Oxford University

Leading the Way in Academic Publishing: Vivian Marr and Oxford University Press

May 8th, 2012 by Katherine_Marshall | Posted in Blog | Comments Off on Leading the Way in Academic Publishing: Vivian Marr and Oxford University Press
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Vivian Marr, Head of Language Acquisition at Oxford University Press, joined us for our penultimate visiting speaker session, during which we were treated to a whistle-stop tour of OUP’s rich history and given an in-depth look at Vivian’s own area of expertise:  the Oxford English Dictionary (OED).

Founded in 1478, OUP began life as a humble printing press and is now the biggest academic publisher in the world.  The Press is a department of Oxford University and is governed by a board of Delegates (academics from the university) who must approve every proposal before it can be commissioned.  Despite OUP’s traditional ethos and governing structure it is, without a doubt, fully engaged in the digital era and this came through in every part of Vivian’s presentation.

As Vivian pointed out, OUP is very active in the digital market and this is best seen in the various ways the OED has been utilised.  In her own words- “…dictionary is content: how can this be exploited?”  The OED has long been established as a print product but in 2000 it was finally digitized and launched online.  Since then OUP has produced more than 11,000 digital products including online reference works and mobile applications.  Being so digitally minded, this strategy has allowed the Press to increase their customer reach and further cement their status as a truly global publisher.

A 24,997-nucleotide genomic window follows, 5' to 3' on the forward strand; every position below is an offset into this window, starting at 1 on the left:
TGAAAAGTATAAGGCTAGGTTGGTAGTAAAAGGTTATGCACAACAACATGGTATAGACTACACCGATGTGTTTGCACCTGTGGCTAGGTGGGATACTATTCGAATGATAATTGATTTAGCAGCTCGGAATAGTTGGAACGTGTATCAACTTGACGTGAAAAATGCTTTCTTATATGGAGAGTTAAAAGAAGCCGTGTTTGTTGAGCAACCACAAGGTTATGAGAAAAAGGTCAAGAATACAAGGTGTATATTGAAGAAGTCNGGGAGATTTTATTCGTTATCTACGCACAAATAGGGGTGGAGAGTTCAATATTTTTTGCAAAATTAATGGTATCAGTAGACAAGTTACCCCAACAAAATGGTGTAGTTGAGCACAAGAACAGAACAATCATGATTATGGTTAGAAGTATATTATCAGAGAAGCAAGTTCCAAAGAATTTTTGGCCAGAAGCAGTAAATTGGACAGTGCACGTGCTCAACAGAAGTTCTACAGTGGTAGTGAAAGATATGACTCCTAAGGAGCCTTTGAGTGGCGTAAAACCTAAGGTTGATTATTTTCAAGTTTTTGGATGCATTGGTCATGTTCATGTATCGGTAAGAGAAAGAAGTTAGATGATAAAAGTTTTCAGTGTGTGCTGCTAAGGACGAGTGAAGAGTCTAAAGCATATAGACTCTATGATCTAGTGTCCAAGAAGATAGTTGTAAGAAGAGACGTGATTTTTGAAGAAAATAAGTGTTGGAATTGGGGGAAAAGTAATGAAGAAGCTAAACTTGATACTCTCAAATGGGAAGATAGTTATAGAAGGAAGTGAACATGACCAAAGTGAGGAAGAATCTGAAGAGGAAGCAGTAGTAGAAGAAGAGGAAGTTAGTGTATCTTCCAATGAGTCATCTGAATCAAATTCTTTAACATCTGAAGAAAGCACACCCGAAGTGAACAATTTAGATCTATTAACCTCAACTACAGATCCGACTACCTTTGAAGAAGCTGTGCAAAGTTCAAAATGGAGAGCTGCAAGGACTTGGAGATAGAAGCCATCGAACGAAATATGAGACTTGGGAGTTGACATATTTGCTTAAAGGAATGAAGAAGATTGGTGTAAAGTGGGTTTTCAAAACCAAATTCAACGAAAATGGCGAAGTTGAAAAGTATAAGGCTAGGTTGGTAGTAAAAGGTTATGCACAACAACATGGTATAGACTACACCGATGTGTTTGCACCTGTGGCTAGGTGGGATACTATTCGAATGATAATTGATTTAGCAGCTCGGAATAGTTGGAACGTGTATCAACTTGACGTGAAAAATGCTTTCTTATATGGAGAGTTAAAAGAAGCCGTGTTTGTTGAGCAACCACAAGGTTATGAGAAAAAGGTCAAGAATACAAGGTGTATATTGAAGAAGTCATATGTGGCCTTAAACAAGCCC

OUP are constantly seeking to add value to their dictionary content and this has led to the creation of the Global Language Solutions (GLS) programme, which Vivian is currently responsible for.  The GLS programme was launched in response to requests from technology companies to provide content other than English.  The programme draws upon OUP’s strong brand identity and works by indentifying and sourcing high quality dictionary content in multiple languages, which is then customised to form a common data structure and licensed to leading brands worldwide.  Vivian’s passion for this innovative programme was very apparent and resonated within the class as she spoke.

Thursday 19th April was certainly a jam-packed presentation but Vivian’s enthusiasm and experience shone through at every point, making for an interesting and inspiring session.  It was encouraging to learn how such a long established publisher is constantly seeking new ways to exploit content, proving that Oxford University Press deserves its title as the world leading academic press.

– Katherine Marshall